The creation of the “American Women Novelist” category briefly separated Toni Morrison, Anne Rice, Nora Roberts, and Annie Dillard from their category counterparts such as Isaac Asimov, Ernest Hemingway, Hunter S. Thompson, Truman Capote,and Zane Gray. The result was that many scholarly people did care, especially female novelists. Joyce Carol Oates (novelist, short story writer, playwright, poet, literary critic, professor, editor) expressed her views on Twitter:

“Wikipedia bias an accurate reflection of universal bias. All (male) writers are writers; a (woman) writer is a woman writer.”

“New idea for Wikipedia sex-bias: list names alphabetically only of those Americans who ARE NOT writers/ poets.”

Similarly, the novelist Amy Tan, mentioned in the NY TImes editorial by Filipacchi, tweeted her response:

#WikipediaFail I have been reduced to a Lady Novelist. American novelists=only men. 1990s ghettoization returns!

These comments among others are an indication of broader academic conversations generated by Lambert’s changes to the “American Novelists” page and the exponential growth of information available online today. Who is in charge of information, the organization of information, and the accuracy of information? Salon’s Andrew Leonard’s considers an argument that the editing process for Wikipedia entries is public and that the process of continuous editing brings about accuracy. In his commentary “Wikipedia’s Shame” Leonard points out:

“…hardcore Wikipedia advocates argue that no matter how dumb or ugly the original bad edit or mistake might have been, the process, carried out in the open for all to see, generally results, in the long run, in something more closely resembling truth than what we might see in more mainstream approaches to knowledge assembly.”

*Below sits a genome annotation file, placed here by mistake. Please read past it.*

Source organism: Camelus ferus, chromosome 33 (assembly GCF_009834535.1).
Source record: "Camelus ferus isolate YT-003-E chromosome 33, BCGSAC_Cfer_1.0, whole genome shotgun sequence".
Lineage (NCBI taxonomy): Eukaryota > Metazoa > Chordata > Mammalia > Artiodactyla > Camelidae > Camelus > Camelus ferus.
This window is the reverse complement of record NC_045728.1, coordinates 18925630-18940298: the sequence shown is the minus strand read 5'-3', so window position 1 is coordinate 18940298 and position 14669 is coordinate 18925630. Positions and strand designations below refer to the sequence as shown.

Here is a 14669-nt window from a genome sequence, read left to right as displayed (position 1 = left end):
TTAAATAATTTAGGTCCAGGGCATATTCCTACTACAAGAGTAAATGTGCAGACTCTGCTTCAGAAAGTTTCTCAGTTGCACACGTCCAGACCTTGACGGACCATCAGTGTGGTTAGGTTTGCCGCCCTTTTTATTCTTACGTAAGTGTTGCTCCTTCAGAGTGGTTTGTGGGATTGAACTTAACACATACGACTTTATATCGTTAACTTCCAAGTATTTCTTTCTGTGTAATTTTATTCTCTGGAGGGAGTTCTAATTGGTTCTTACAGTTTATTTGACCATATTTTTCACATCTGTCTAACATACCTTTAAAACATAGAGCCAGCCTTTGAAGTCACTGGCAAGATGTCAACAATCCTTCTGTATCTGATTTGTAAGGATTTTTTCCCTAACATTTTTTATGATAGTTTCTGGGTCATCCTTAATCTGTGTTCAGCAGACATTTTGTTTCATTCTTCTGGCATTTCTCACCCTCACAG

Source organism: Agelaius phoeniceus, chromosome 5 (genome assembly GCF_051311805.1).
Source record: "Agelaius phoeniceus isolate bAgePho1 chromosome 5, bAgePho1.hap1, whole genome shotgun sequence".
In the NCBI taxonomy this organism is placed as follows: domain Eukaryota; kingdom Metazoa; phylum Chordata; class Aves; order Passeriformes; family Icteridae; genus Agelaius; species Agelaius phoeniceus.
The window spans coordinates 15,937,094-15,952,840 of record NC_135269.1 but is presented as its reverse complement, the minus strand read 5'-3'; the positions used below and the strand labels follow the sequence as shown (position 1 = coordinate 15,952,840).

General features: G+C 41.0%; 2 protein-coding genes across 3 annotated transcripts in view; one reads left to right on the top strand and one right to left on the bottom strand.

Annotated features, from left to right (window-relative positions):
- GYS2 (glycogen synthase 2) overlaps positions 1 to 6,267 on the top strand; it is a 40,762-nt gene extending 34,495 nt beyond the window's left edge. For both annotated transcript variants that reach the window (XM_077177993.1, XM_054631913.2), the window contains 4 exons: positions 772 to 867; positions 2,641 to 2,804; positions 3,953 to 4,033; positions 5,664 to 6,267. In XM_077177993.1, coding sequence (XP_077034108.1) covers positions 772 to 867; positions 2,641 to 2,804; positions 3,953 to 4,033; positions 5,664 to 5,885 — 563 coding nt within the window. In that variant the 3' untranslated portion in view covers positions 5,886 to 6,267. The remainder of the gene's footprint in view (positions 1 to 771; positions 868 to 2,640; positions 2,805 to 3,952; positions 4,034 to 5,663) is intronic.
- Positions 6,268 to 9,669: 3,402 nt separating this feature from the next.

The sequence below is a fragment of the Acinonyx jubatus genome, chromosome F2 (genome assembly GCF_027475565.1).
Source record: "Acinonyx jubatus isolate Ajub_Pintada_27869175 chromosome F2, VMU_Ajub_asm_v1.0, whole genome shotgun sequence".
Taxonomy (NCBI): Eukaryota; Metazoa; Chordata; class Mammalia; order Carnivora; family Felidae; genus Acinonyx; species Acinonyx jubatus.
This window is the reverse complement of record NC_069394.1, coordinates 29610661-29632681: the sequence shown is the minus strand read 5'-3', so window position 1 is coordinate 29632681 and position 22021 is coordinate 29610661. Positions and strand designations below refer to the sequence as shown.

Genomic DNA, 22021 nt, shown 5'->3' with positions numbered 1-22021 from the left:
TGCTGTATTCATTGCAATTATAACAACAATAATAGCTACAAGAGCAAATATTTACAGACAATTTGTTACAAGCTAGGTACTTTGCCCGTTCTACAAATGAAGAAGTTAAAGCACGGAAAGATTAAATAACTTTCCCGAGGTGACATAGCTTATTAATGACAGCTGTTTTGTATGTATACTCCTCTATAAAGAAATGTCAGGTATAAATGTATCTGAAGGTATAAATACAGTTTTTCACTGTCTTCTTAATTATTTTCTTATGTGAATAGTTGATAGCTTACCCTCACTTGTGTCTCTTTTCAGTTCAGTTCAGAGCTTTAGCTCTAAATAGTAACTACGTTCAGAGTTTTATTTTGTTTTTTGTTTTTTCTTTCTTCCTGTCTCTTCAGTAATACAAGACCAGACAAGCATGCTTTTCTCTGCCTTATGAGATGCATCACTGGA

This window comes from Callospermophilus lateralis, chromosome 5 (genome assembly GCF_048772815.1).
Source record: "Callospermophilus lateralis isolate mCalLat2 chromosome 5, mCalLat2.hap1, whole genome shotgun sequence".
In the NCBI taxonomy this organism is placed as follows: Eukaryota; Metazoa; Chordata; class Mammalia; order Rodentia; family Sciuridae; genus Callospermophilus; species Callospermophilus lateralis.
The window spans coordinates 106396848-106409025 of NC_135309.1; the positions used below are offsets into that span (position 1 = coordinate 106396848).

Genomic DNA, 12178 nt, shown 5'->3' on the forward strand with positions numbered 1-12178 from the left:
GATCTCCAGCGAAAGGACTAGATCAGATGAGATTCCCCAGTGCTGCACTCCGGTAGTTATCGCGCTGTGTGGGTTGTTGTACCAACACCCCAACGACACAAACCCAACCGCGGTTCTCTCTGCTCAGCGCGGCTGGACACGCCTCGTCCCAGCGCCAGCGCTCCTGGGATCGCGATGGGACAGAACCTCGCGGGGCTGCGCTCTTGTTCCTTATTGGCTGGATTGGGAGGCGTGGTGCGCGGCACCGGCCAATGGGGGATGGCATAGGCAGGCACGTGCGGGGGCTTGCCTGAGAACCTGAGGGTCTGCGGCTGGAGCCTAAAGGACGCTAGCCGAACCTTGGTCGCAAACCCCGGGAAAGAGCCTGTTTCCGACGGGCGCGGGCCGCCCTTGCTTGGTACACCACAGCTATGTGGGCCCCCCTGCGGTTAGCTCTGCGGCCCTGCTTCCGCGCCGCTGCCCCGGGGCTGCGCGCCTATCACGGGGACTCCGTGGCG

But this is not the only incident involving authors and their dissatisfaction with decisions by Wikipedia, and gender bias is not the only controversy. There was also a recent incident involving the novelist Philip Roth. In August 2012, Roth contacted Wikipedia about a misstatement on an entry dedicated to his novel The Human Stain. Wikipedia would not authorize the change, and Roth wrote about the editors’ decision in an open letter published in The New Yorker:


Dear Wikipedia,

I am Philip Roth. I had reason recently to read for the first time the Wikipedia entry discussing my novel “The Human Stain.” The entry contains a serious misstatement that I would like to ask to have removed. This item entered Wikipedia not from the world of truthfulness but from the babble of literary gossip—there is no truth in it at all.

Yet when, through an official interlocutor, I recently petitioned Wikipedia to delete this misstatement, along with two others, my interlocutor was told by the ‘English Wikipedia Administrator’—in a letter dated August 25th and addressed to my interlocutor—that I, Roth, was not a credible source: ‘I understand your point that the author is the greatest authority on their own work,’ writes the Wikipedia Administrator—’but we require secondary sources.'”

Really? The primary word of the author requires secondary sources? That definitely sounds like Wikipedia’s step towards the scholarly; the kind of instructions a teacher might given to a student doing a research paper.  With Roth’s situation, however, the editor’s decision seems incongruous, and the explanation reads more like text written by George Orwell, author of the prescient novel 1984.

If that Wikipedia’s editor’s response is Orwellian, then consider another comment made by Wikipedia editor Kaladari that the “American Woman Novelist” vs. “American Novelist” controversy has “about 33,000 words of discussion on it which is quite a lot.” Then he added, “It’s actually more than the novel Animal Farm.

Mr. Kaladari’s comparison may not have been intended to be ironic, but Orwell’s allegorical novel Animal Farm about a brutal regime that tries to rewrite history may be closer to this heart of this incident that readers realize. Think back to high school and remember the revolutionary speech by the pig, Old Major:

“There, comrades, is the answer to all our problems. It is summed up in a single word–Man.” 

“Exactly,” respond female writers everywhere.